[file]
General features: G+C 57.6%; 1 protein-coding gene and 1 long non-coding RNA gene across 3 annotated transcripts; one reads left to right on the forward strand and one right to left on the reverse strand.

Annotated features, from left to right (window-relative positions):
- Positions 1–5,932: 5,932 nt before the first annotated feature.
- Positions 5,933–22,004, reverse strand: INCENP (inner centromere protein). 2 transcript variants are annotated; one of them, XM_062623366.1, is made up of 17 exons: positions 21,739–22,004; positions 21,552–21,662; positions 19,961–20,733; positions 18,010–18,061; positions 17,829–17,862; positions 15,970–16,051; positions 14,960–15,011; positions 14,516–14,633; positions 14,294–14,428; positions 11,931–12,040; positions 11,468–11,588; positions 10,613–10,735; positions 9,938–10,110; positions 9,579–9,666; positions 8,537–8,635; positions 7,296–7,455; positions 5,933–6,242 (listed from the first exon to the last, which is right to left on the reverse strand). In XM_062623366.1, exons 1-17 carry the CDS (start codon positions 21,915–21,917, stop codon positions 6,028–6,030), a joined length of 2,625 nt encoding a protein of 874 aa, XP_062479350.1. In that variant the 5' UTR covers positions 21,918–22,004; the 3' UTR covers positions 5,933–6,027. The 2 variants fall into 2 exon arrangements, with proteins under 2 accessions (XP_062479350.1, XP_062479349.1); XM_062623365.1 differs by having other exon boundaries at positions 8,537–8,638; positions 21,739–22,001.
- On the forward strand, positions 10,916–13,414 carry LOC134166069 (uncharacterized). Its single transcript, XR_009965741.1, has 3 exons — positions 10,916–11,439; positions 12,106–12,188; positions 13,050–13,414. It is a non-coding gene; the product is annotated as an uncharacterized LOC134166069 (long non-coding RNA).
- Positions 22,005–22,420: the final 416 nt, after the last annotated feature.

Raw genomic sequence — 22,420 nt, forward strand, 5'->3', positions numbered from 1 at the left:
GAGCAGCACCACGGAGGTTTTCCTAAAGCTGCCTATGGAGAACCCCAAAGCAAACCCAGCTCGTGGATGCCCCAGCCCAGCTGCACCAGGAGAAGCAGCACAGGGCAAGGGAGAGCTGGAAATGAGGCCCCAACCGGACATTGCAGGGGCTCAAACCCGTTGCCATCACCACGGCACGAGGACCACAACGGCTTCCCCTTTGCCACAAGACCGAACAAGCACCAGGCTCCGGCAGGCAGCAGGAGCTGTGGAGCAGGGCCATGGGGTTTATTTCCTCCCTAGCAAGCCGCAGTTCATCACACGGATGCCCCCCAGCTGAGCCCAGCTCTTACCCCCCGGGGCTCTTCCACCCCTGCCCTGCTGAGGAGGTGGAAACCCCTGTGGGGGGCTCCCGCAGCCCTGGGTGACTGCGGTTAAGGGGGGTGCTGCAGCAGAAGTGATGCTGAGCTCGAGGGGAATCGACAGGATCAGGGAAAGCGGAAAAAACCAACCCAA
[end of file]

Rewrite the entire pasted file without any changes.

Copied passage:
General features: G+C 57.6%; 1 protein-coding gene and 1 long non-coding RNA gene across 3 annotated transcripts; one reads left to right on the forward strand and one right to left on the reverse strand.

Annotated features, from left to right (window-relative positions):
- Positions 1–5,932: 5,932 nt before the first annotated feature.
- Positions 5,933–22,004, reverse strand: INCENP (inner centromere protein). 2 transcript variants are annotated; one of them, XM_062623366.1, is made up of 17 exons: positions 21,739–22,004; positions 21,552–21,662; positions 19,961–20,733; positions 18,010–18,061; positions 17,829–17,862; positions 15,970–16,051; positions 14,960–15,011; positions 14,516–14,633; positions 14,294–14,428; positions 11,931–12,040; positions 11,468–11,588; positions 10,613–10,735; positions 9,938–10,110; positions 9,579–9,666; positions 8,537–8,635; positions 7,296–7,455; positions 5,933–6,242 (listed from the first exon to the last, which is right to left on the reverse strand). In XM_062623366.1, exons 1-17 carry the CDS (start codon positions 21,915–21,917, stop codon positions 6,028–6,030), a joined length of 2,625 nt encoding a protein of 874 aa, XP_062479350.1. In that variant the 5' UTR covers positions 21,918–22,004; the 3' UTR covers positions 5,933–6,027. The 2 variants fall into 2 exon arrangements, with proteins under 2 accessions (XP_062479350.1, XP_062479349.1); XM_062623365.1 differs by having other exon boundaries at positions 8,537–8,638; positions 21,739–22,001.
- On the forward strand, positions 10,916–13,414 carry LOC134166069 (uncharacterized). Its single transcript, XR_009965741.1, has 3 exons — positions 10,916–11,439; positions 12,106–12,188; positions 13,050–13,414. It is a non-coding gene; the product is annotated as an uncharacterized LOC134166069 (long non-coding RNA).
- Positions 22,005–22,420: the final 416 nt, after the last annotated feature.

Raw genomic sequence — 22,420 nt, forward strand, 5'->3', positions numbered from 1 at the left:
GAGCAGCACCACGGAGGTTTTCCTAAAGCTGCCTATGGAGAACCCCAAAGCAAACCCAGCTCGTGGATGCCCCAGCCCAGCTGCACCAGGAGAAGCAGCACAGGGCAAGGGAGAGCTGGAAATGAGGCCCCAACCGGACATTGCAGGGGCTCAAACCCGTTGCCATCACCACGGCACGAGGACCACAACGGCTTCCCCTTTGCCACAAGACCGAACAAGCACCAGGCTCCGGCAGGCAGCAGGAGCTGTGGAGCAGGGCCATGGGGTTTATTTCCTCCCTAGCAAGCCGCAGTTCATCACACGGATGCCCCCCAGCTGAGCCCAGCTCTTACCCCCCGGGGCTCTTCCACCCCTGCCCTGCTGAGGAGGTGGAAACCCCTGTGGGGGGCTCCCGCAGCCCTGGGTGACTGCGGTTAAGGGGGGTGCTGCAGCAGAAGTGATGCTGAGCTCGAGGGGAATCGACAGGATCAGGGAAAGCGGAAAAAACCAACCCAA